Lawmakers Agree to Help Veterans Agency Fill a Budget Gap


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Sloan D. Gibson, deputy secretary of the Department of Veterans Affairs, on Capitol Hill.

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Zach Gibson/The New York Times

WASHINGTON — Republican lawmakers said Thursday that they would support legislation allowing the Department of Veterans Affairs to shift money from another program to cover a $2.5 billion budget shortfall that would otherwise threaten medical care for many patients in coming months.

Representative Jeff Miller, Republican of Florida and chairman of the House Veterans Affairs Committee, said at a hearing on Thursday that he would work with other lawmakers to help cover the budget gap.

The money would come from a new program called the “Choice Card,” which allows certain veterans on waiting lists and in rural areas to choose taxpayer-paid care from private doctors outside the department’s health system. The program has been a priority for Republicans, who say using private doctors will help reduce health care waiting lists for veterans and will inject a measure of competition into an inefficient agency.

The shortfall surfaced just months after lawmakers were told that the agency was actually under budget for the fiscal year. But soaring demand for medical care from veterans has exceeded even the most aggressive predictions about how much, and how quickly, the agency would have to grow to put last year’s waiting list scandal behind it.

Overall patient demand at the veterans agency has grown more than 10 percent in the past year, and some regions have seen physician workloads grow nearly twice that amount, according to department calculations. While the average wait time for most appointments is only a few days, the number of patients on waiting lists of a month or longer is now 50 percent higher than a year ago.

The principal cause of the scandal over delayed care was a significant shortage of doctors, nurses and office space; agency officials have since hired 1,000 physicians and nearly 3,000 nurses, and leased or expanded clinical space by more than a million square feet. Over all, patients had seven million more appointments in the past year — either inside the department’s hospitals and clinics or at outside doctors to which the agency referred them — than a year earlier.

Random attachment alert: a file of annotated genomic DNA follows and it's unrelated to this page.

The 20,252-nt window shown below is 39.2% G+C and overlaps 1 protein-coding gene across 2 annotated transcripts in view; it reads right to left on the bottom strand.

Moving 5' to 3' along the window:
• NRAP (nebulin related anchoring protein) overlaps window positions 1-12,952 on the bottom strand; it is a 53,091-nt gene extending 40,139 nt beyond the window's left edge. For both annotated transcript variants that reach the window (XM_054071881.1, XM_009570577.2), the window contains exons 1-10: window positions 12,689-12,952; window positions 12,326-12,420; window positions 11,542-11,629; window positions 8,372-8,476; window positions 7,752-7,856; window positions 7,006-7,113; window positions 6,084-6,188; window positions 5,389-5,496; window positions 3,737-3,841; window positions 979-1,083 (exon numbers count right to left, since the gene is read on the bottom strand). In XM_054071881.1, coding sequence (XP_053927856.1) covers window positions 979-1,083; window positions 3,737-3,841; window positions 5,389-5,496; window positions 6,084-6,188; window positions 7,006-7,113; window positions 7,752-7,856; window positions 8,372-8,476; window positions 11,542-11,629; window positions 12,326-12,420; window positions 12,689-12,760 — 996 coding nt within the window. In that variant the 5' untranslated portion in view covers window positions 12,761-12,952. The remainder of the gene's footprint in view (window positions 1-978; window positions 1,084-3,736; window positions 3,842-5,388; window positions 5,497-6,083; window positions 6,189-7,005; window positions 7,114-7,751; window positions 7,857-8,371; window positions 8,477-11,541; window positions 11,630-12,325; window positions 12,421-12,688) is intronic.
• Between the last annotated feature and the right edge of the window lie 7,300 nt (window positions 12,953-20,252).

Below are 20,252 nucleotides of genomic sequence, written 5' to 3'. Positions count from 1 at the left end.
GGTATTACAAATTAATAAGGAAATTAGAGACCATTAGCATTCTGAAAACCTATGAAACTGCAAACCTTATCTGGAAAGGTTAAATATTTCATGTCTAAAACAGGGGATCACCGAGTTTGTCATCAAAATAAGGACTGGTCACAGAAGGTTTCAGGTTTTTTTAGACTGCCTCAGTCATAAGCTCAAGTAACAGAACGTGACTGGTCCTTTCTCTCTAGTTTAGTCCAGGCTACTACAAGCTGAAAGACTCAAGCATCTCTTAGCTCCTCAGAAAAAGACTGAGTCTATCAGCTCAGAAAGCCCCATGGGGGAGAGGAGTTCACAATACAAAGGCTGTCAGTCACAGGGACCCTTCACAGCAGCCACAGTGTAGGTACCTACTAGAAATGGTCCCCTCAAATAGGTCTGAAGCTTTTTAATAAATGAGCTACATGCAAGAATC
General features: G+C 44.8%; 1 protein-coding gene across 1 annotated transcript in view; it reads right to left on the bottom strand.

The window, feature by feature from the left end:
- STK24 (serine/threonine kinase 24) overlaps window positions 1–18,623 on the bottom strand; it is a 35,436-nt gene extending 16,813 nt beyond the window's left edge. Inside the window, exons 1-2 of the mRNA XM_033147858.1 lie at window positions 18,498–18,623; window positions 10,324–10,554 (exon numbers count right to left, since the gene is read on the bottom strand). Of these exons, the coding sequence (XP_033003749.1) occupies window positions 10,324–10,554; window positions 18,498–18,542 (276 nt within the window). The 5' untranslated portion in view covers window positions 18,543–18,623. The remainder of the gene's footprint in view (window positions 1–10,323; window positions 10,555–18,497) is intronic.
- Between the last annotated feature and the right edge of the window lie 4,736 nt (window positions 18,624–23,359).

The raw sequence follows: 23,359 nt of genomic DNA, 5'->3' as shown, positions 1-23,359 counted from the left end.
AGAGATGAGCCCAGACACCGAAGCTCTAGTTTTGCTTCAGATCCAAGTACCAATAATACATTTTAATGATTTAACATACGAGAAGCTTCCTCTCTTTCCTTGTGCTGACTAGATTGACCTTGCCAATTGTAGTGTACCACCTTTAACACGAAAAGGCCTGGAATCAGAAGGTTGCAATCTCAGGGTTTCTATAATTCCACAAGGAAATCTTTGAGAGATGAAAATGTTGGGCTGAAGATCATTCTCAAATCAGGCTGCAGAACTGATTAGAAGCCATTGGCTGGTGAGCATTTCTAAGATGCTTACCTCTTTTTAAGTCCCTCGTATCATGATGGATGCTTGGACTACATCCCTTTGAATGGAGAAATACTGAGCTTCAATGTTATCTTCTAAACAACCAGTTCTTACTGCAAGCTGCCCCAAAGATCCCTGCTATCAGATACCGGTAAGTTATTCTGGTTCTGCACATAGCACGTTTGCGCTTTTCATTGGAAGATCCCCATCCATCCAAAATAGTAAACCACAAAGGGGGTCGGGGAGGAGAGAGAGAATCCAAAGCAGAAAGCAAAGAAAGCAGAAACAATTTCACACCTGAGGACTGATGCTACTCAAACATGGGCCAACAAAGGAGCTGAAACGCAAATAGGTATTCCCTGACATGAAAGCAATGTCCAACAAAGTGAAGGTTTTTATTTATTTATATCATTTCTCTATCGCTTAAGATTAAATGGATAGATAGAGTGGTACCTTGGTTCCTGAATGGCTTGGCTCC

The cost pressures also follow recent approval of new treatments for hepatitis C — a serious liver disease affecting 180,000 veterans — that typically costs $60,000 to $100,000 for a full course of treatment that lasts several months.

Like other major health care plans, the veterans department has struggled to pay for the drugs, and it even outlined a plan last month to begin prioritizing treatments among patients — provoking sharp dissent among some of its own doctors who objected to any plan to ration the drug, which has higher cure rates and fewer side effects that other treatments.

On Thursday, the department’s deputy secretary, Sloan D. Gibson, said every patient whose doctor deemed them to need the new treatment will get it — even if it means sending them to doctors outside the agency.

Mr. Gibson said demand for the agency’s health care was soaring partly because it was less expensive than other options. While four out of five veterans have other health insurance, co-pays and other financial terms are often far more advantageous at the department’s hospitals and clinics. “As V.A. improves access, which we are continuing to do, more veterans are going to come to V.A. because they want to come to V.A., and because they have a financial incentive to come to V.A.,” he said.

The budget gap deeply angered Republicans lawmakers on Thursday who said it was unfathomable the department could not have seen it coming.

“I have come to expect a startling lack of transparency and accountability from V.A. over the last years,” Mr. Miller said. He called the latest shortfall “disturbing on an entirely different level,” coming so soon after the department sought funding to cover construction cost overruns, which he called “lower priority.”

Mr. Gibson, who testified before the committee on Thursday, admitted that failure to recognize the shortfall was “inexcusable” and blamed outdated financial management systems for not signaling the gap sooner.

While congressional action is still needed to authorize the department to shift funds to cover the deficit, the apparent agreement on Thursday to provide that legislation was a victory for several veterans groups, which have said for years that health care budgets failed to fully account for tens of thousands of service members with profound injuries from Iraq and Afghanistan, as well as an aging Vietnam-era population.

Four major groups — Amvets, Disabled American Veterans, Paralyzed Veterans of America and the Veterans of Foreign Wars — said in a joint statement that the shortfall “continues a pattern of inadequate resources for rising demand that we have identified regularly for more than a decade, yet our calls for sufficient resources have too often fallen on deaf ears.”

Republican support to cover the gap, however, might also be contingent on an agreement for new budget provisions that will restrict money set aside for treatment from outside doctors in later years — thus making it harder for the department to cover future shortfalls through similar maneuvers.

“Going forward, there must be a dedicated appropriation account to fund non-V.A. care under a single, streamlined, integrated authority with a dedicated funding stream contained within V.A.’s base budget,” Mr. Miller said.



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